Prof. Ben Lear , The Pennsylvania State University
Rapid on-demand curing of thermally cured thermosets enabled by photothermal heating
Werner-Hartmann-Bau, Room 205/206 , Nöthnitzer Straße 66 , Dresden
Conventional curing of thermally cured thermosets requires the bulk-scale heating and cooling of the polymer and any substrate. While effective, the heating and cooling is rather slow and the spatial distribution of heat cannot be finely controlled. Both of these present problems for advanced manufacturing of objects from thermally cured thermosets. For instance, 3D printing of these thermosets at reasonable rates would require the ability to start and stop curing on the timescale of milliseconds. Curing of coatings of these thermosets on temperature-sensitive substrates, such as electronics or skin, would require the ability to heat only the micron scale film, and not its substrate.
Recent work from my research group has demonstrated that photothermal heating by nanoparticles can exceed the above requirements---providing nanosecond and nanometer precision in the distribution of heat. At the same time, this highly localized heat remains effective at driving thermally activated reactions. Indeed, through proper pairing of nanoparticles and light, we can achieve billion-fold rate enhancements of thermally activated chemical reactions---including the curing of thermally cured thermoset polymers. This talk will demonstrate this result and examine some of the kinetic and thermodynamic implications of this highly localized heat.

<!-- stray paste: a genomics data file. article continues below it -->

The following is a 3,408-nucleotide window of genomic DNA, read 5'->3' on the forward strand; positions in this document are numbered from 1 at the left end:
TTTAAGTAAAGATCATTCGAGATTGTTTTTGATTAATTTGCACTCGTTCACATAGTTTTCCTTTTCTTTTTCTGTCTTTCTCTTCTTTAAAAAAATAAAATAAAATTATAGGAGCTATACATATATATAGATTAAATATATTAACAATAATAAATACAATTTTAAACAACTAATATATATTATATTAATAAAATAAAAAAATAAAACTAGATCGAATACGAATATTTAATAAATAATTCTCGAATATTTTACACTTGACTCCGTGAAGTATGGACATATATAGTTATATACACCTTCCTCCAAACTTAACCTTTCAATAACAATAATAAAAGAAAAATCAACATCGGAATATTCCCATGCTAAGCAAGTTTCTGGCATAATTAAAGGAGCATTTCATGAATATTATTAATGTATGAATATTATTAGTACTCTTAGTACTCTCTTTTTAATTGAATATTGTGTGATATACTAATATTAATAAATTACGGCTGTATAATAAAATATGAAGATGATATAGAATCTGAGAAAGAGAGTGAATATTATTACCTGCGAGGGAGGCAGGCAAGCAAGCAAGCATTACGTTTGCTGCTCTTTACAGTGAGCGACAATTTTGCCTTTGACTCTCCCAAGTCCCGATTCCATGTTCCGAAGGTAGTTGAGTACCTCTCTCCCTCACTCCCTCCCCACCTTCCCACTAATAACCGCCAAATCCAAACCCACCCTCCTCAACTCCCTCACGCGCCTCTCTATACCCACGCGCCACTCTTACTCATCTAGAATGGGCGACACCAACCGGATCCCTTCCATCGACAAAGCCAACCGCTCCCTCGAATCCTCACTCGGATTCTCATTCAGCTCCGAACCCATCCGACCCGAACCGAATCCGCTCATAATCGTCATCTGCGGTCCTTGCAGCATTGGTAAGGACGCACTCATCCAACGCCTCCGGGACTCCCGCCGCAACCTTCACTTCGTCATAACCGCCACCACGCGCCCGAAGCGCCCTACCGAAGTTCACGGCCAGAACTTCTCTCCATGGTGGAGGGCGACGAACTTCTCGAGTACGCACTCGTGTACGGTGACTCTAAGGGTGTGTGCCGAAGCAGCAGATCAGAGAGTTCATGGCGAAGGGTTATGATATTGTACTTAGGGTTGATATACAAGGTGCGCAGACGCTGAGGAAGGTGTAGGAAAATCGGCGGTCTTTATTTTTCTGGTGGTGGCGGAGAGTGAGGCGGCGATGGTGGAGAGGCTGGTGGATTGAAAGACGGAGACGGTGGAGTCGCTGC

Biography: Prof. Lear was born in the state of California, earning a B.S. in biochemistry at UC Davis. During that time, he worked for Prof. Andrew Fisher at UC Davis and Dr. James Tucker at Lawrence Livermore National Laboratory. He then earned his M.S. and Ph.D. at UC San Diego, under the mentorship of Prof. Clifford Kubiak. There he studied electron transfer in mixed valence complex formed from oxo-centered trinuclear ruthenium clusters. He then performed postdoctoral studies under the mentorship of the late Prof. Malcolm Chisholm at The Ohio State University, where he continued to study electron transfer in mixed valence systems, this time focusing on quadruply bonded Mo and W units. In 2010, he joined the faculty at Penn State, where his interests currently lie in understanding the interplay between nanoscale materials and their chemical environments.